06 January 2015

Candlemas: The Hapsburg Gown (1/2

This year, for Candlemas, I'm making a version of "The Hapsburg Wedding Gown", made for Mary of Austria, for her wedding to Louis II of Hungary in 1515.

I've wanted for years to make a version of this gown for myself, and in recent months, the most amazing fabric came to me.  It took me about a month of researching and planning an entirely different outfit for it, before I came across some old research on the Hapsburg gown and realized that it was finally time to do it.

Since Candlemas this year is German- (specifically Landsknecht-) themed, and I haven't been terribly interested in going full German, I settled on this as a compromise.  The gown's design, "...influenced by the leading fashion of Burgundia and the taste of the German renaissance," (says the Hungarian National Museum, where the gown is currently displayed), is a nice balance between German styling and...something I'd actually wear.  (I mean absolutely no disrespect, it's just not my thing).

And so...

The completed bodice, which doesn't fit my dummy, Violet, as well as it fits me. Violet needs some serious overhaul. 

The fabric is a printed drapery-weight linen, which came from...you guessed it: a trio of drapes passed to me by a friend, in a round of "Take what you want out of these boxes and then pass them on."  The background is sort of an ecru color, and the botanical designs are in shades of cherry red, and burgundy.  

Aside: the drapes had once hung in the home of a heavy smoker, and lemmetellya, it was some work getting it clean, but I managed it. Yay!  

The trim pieces are cut from a silk sari I'd owned for years (and once wore to a friend's Bollywood-themed wedding). 

Construction-wise,  I started with my Italian bodice pattern, since it had about the right shape and cut. I adjusted the arm scyes, since my Italian is cut to be worn sleeveless; and adjusted the neckline and front opening, which was actually far more challenging that I thought it would be. 

My bust is large and in charge.  That makes a flat, straight line from the shoulder to the waist, for a bodice cut like this, impossible.  These double-deez need a bit of a curve - but this is NOT a curved-edge look at all.

I started with fitting a mock-up with a straight front cut, then added some long, curved pieces to the front to fit my bust and put the front opening where it needed to be.  

(You can see the seam better here)

Once I was happy with the fit, I slit the center front bust to make the pattern piece lay flat.  When I cut the drapery fabric I did NOT include the seam you see in the mock-up pattern piece.  I stitched a dart into the front, just to get the front line and bust fit correct, and used it to mark a line across the center curve where the dart had been, to mark the fabric that needed to be cinched up:  

Then I gathered the area very tightly by hand.  This is a tailor's fitting trick I learned from a my friend Simona, who has been allowing me to observe and help a little bit with her amazing late-period doublets.  It's been very educational, and fun!  

There's a corresponding, albeit smaller, gathering at the armpit of the front pieces. The two gathered areas form sort of a boob-pocket that curves over the bust: 

The resulting fit is a straight line from shoulder to waist, and flat across the bust and midriff;  but the center front is curved enough to cover the bust and to stay in place:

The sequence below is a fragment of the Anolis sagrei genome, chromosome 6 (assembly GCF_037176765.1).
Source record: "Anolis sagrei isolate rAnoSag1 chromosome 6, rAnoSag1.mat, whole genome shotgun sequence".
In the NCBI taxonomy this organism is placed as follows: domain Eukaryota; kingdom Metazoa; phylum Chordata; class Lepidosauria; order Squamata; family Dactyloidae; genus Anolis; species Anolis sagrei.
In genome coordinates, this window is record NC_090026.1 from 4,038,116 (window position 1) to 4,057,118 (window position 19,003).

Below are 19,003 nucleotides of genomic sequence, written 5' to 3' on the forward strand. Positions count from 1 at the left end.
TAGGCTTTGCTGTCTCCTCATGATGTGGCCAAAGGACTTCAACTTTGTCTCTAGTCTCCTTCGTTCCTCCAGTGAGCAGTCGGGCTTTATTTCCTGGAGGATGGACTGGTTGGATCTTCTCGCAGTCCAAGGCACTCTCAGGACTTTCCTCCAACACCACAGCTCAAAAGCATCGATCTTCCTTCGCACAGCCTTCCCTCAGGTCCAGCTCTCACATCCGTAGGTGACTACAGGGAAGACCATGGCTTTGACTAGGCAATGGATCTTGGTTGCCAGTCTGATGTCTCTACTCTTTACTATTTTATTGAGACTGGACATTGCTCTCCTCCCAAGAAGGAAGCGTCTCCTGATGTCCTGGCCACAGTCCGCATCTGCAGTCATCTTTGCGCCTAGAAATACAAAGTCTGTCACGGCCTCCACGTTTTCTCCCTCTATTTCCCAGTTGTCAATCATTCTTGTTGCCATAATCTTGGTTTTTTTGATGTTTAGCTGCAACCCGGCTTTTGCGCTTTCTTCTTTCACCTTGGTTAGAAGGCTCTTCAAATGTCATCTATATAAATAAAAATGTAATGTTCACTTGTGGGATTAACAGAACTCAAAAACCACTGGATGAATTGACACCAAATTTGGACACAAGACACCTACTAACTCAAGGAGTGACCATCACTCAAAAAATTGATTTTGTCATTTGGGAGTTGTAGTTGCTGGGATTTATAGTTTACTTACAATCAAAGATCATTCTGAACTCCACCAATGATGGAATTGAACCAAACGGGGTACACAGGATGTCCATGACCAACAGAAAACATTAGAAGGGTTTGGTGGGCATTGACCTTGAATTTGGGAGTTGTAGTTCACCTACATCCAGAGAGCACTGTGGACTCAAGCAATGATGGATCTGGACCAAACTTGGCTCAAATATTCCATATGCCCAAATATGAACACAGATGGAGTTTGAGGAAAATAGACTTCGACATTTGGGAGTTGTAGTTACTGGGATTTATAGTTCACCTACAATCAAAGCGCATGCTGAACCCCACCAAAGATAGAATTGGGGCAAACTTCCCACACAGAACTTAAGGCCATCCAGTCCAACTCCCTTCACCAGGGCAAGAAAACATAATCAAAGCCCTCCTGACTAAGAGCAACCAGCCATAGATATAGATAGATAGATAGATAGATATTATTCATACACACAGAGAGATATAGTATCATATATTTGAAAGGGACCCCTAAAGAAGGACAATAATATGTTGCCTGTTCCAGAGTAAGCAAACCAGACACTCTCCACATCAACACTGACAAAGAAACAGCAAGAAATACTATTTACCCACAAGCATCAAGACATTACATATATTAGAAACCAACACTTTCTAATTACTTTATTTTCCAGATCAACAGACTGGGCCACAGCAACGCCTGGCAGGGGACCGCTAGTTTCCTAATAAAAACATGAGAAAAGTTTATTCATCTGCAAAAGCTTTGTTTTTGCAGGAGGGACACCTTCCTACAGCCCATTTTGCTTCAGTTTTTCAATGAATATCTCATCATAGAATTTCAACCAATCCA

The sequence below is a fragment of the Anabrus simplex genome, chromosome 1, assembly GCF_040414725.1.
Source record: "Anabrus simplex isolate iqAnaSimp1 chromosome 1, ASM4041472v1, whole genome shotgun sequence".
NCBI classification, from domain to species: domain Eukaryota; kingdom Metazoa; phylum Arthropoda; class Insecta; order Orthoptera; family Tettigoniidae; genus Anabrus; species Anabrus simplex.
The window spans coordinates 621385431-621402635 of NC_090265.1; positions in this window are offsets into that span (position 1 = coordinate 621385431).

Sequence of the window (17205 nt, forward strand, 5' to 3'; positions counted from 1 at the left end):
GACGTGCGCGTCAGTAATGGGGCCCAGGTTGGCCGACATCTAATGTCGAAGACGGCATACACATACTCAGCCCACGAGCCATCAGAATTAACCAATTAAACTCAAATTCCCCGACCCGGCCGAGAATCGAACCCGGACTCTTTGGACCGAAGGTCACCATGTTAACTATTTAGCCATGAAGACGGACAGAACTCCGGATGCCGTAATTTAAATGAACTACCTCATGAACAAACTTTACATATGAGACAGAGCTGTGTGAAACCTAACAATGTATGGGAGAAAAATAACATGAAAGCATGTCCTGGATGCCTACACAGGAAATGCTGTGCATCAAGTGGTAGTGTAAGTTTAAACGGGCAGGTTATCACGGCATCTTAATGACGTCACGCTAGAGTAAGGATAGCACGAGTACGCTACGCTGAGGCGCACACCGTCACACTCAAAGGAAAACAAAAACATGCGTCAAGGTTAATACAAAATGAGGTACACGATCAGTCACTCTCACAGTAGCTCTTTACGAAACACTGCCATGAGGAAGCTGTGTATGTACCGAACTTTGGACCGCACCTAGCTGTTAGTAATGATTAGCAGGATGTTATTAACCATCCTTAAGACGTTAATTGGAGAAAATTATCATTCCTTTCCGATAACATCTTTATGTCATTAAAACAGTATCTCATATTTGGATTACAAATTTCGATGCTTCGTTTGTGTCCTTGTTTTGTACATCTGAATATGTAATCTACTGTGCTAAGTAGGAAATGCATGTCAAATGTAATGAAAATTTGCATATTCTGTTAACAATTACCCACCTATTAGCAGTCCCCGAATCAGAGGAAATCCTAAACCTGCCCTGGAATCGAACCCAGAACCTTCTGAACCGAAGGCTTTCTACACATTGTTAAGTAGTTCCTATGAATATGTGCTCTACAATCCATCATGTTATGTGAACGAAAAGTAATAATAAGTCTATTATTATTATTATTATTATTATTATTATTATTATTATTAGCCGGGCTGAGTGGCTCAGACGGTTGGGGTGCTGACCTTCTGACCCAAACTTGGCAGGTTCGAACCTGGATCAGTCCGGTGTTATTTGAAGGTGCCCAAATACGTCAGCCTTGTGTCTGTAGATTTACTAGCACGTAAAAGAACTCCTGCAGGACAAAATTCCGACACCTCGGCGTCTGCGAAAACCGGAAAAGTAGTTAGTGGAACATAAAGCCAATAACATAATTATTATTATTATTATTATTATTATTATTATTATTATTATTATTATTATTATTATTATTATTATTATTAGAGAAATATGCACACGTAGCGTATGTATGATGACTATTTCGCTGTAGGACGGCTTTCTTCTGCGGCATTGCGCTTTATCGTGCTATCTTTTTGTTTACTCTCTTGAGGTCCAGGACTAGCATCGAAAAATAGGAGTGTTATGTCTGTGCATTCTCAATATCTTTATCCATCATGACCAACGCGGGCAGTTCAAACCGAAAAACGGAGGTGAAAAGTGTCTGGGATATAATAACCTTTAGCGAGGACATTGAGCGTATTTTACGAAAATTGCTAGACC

As you can see from the finished bodice picture, the gathering doesn't show at all once the trim and sleeves are in place, and I have a "flat" bodice that actually covers The Girls without falling off the sides or gapping in the center.

Other Construction Notes On This Bodice

  • The entire bodice is fully lined in an off-white muslin.  The body pieces are flat-lined, and seams opened and clean-finished.  The sleeve linings are stitched to cover the seams on the inside. 

  • The cuffs and neckline trim are interlined with the same muslin, since the silk is very lightweight and flimsy.  
  • The neckline trim is sewn to the bodice pieces on the inside, behind the bodice edge, and turned outward, and tacked down by hand around the outside edges. 

  • The sleeve cuffs were treated in almost the exact same way, except that they're extended from the end of the sleeve instead of wrapped around the edge of it.  The cuff itself is not as widely bell-shaped as I would have liked, but I do like the way they look.  They're soft enough, even with the interlining, to not restrict hand movement (the cuffs come down to the ends of my fingertips), and can be turned back easily so as not to be in the way (of eating, for example). 
  • The lower edge of the bodice will sit on top of the pleated skirt, once it's attached - you can see in this close-up photo on flickr that the bodice on the extant Hapsburg gown is treated the same way.  (The flickr poster's blog has even more excellent photos of the construction details of the Hapsburg gown, but somehow I lost the bookmark I had and I can't find the blog again! In any case, her flicker photos are just amazing). 
  • From drafting the pattern to finishing the bodice, this half of the gown has taken me just over a week to complete.  

I used one of my three 84x48" drapery panels on this bodice.   I have to say, I've been terrified to cut out the skirt, because this isn't a panel-and-gore skirt - it's a full circle.  The skirt on the extant gown is pieced, which is what I'd planned to do...but how?  While writing up this blog post, I happened across a cutting diagram I hadn't seen before, which actually answered all of my questions about cutting the skirt pieces.  With any luck, I'll have a skirt post, and a finished dress for you before too long. :) 

To be continued...


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